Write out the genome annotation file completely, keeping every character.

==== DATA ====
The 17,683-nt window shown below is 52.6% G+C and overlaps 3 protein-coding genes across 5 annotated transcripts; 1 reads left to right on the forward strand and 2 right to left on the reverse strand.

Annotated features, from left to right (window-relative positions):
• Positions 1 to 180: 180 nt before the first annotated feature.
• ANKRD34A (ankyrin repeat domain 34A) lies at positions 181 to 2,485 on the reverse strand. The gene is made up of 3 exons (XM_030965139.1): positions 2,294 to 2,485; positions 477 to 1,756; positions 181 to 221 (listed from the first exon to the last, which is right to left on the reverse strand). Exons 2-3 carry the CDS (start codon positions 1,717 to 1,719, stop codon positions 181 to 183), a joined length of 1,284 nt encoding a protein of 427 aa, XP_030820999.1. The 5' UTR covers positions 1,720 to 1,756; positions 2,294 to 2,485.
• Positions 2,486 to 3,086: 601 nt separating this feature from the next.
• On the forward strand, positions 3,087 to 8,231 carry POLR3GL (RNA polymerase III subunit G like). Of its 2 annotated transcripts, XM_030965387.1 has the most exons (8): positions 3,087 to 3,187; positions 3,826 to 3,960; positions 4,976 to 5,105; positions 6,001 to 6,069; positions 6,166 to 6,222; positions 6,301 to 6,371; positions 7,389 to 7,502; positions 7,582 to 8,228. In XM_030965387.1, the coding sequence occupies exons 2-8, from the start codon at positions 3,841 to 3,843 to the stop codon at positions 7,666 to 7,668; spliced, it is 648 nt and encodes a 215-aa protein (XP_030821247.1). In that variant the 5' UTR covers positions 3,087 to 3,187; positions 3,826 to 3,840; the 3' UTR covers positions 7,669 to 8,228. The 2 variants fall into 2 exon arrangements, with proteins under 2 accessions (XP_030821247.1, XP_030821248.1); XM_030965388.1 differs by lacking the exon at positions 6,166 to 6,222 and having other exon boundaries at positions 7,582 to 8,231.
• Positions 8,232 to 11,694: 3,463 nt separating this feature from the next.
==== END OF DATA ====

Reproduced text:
The 17,683-nt window shown below is 52.6% G+C and overlaps 3 protein-coding genes across 5 annotated transcripts; 1 reads left to right on the forward strand and 2 right to left on the reverse strand.

Annotated features, from left to right (window-relative positions):
• Positions 1 to 180: 180 nt before the first annotated feature.
• ANKRD34A (ankyrin repeat domain 34A) lies at positions 181 to 2,485 on the reverse strand. The gene is made up of 3 exons (XM_030965139.1): positions 2,294 to 2,485; positions 477 to 1,756; positions 181 to 221 (listed from the first exon to the last, which is right to left on the reverse strand). Exons 2-3 carry the CDS (start codon positions 1,717 to 1,719, stop codon positions 181 to 183), a joined length of 1,284 nt encoding a protein of 427 aa, XP_030820999.1. The 5' UTR covers positions 1,720 to 1,756; positions 2,294 to 2,485.
• Positions 2,486 to 3,086: 601 nt separating this feature from the next.
• On the forward strand, positions 3,087 to 8,231 carry POLR3GL (RNA polymerase III subunit G like). Of its 2 annotated transcripts, XM_030965387.1 has the most exons (8): positions 3,087 to 3,187; positions 3,826 to 3,960; positions 4,976 to 5,105; positions 6,001 to 6,069; positions 6,166 to 6,222; positions 6,301 to 6,371; positions 7,389 to 7,502; positions 7,582 to 8,228. In XM_030965387.1, the coding sequence occupies exons 2-8, from the start codon at positions 3,841 to 3,843 to the stop codon at positions 7,666 to 7,668; spliced, it is 648 nt and encodes a 215-aa protein (XP_030821247.1). In that variant the 5' UTR covers positions 3,087 to 3,187; positions 3,826 to 3,840; the 3' UTR covers positions 7,669 to 8,228. The 2 variants fall into 2 exon arrangements, with proteins under 2 accessions (XP_030821247.1, XP_030821248.1); XM_030965388.1 differs by lacking the exon at positions 6,166 to 6,222 and having other exon boundaries at positions 7,582 to 8,231.
• Positions 8,232 to 11,694: 3,463 nt separating this feature from the next.